Monthly Archives: July 2014

Using smart phones smartly

Just earlier today, my classmate Anoop Nautiyal, had tweeted about the need for the Uttarakhand government to not just build good roads, but also build long-lasting bridges, and possibly maintain those already built. This was in light of a recent bridge collapse …

I would not be surprised if the Uttarakhand government does not even have a readily accessible list of bridges on it’s highways and smaller roads, that is classified by say location, river, type of structure, year of construction, and a set of repeating data like when was it last inspected, by whom, what repairs, if any, were suggested, when, if at all, were the suggestions executed. This along with countless other technical and useful-to-the-public parameters that could assist the residents ensure that their local representatives and government officials are accountable. Even if a list exists, we can be sure that it will be treated as a top secret document, that the common man will never have access to. Transparency and accountability are not really what we get from the govt.

So, can we bypass them, and create our own database of bridges? While it may not provide for the level of detail that one would expect from the official records, this one could be created by the people for creating awareness, as well as putting effective pressure on elected representatives and government officials.

How would one go about building a public database in this age? By personally visiting all the places and recording the details? I hope not. Smart phones penetration is quite deep into all parts of India. Many of them have GPS built in too. I expect them to become even cheaper than they are now, and thereby expect a further increase in the penetration levels to the remotest corners of India. If we could create a simple application that could allow capturing GPS-based location or even basic GSM triangulation-based location, and photos, and some pre-defined and free form data, and sending this to a server, we would have solved the data collection aspect . Imagine a database that is represented on the Internet, with one page per bridge, and multiple posts that share the current condition – both through photos, and through data!  If it is a website that is administered and controlled by the local citizens, it would have good credibility too. Those who are not local, but interested, could help out in other support roles…bet it the creation/maintenance of such a database, it’s visual representation on the internet, or creating and simplifying the apps to use on a phone. The intended consequences of creating such a database is to ensure that the elected representatives and government officials are kept on their toes by the open display of the state of affairs. Newspapers and television channels could access this database too for their content. So could Gram Panchayats, or MLA’s, or MPs, if they are sincere about their constituencies. I am sure that there will be some unintended consequences that one would need to pay more attention to. Not of the security kind, but one of deliberate misinformation being fed into the system …that is exaggeration on either side of the correct picture.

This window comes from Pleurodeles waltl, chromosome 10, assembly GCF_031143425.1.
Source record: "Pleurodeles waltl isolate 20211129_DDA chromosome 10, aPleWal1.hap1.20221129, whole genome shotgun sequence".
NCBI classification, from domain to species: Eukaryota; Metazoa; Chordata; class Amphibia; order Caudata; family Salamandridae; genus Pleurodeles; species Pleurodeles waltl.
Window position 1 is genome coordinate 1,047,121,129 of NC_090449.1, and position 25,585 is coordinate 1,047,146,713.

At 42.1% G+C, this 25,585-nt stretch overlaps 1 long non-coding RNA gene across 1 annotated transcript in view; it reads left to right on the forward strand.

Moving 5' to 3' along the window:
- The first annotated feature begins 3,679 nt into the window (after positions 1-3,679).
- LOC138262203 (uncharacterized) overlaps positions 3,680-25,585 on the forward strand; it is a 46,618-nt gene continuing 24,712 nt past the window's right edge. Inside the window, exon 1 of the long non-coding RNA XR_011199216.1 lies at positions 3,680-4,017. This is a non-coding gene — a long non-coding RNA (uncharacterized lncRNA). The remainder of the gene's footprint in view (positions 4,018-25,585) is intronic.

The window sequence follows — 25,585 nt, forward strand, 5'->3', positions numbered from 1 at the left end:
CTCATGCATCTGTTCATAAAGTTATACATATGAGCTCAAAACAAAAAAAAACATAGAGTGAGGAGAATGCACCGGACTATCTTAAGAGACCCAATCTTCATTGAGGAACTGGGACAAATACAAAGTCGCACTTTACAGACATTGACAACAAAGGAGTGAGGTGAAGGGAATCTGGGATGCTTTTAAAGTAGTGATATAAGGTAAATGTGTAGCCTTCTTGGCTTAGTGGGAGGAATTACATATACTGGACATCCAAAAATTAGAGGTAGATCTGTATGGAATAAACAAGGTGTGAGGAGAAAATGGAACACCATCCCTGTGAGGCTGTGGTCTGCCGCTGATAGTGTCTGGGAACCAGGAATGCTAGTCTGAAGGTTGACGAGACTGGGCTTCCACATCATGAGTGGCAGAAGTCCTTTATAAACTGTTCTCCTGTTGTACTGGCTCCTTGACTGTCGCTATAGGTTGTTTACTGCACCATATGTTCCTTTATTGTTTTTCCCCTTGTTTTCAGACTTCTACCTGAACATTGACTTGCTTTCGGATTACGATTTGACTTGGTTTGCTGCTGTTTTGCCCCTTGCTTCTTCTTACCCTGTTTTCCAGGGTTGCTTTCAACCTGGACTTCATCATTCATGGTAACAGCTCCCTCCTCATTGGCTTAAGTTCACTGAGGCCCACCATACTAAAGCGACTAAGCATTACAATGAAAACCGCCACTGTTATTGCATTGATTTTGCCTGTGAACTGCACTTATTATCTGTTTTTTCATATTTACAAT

Recently our PM mentioned that the problems of all our hill states are common, and that there is a need to create solutions that can be implemented across them in a uniform manner. This is a part of the good governance agenda that has been promised to the nation. I am skeptical about it’s success in the short term (next 5 years) because of the various vested interests involved – be it politicians or government officials – who do not like being held accountable. As always, will be happy, if I am proven wrong, as it is my fellow citizens who would benefit! 🙂

I hope that as a nation we can start involving more and more people in matters of governance. Empowering them to be able to give instant feedback would itself be a big step forward. Using smart phones smartly would be one of the steps in that direction.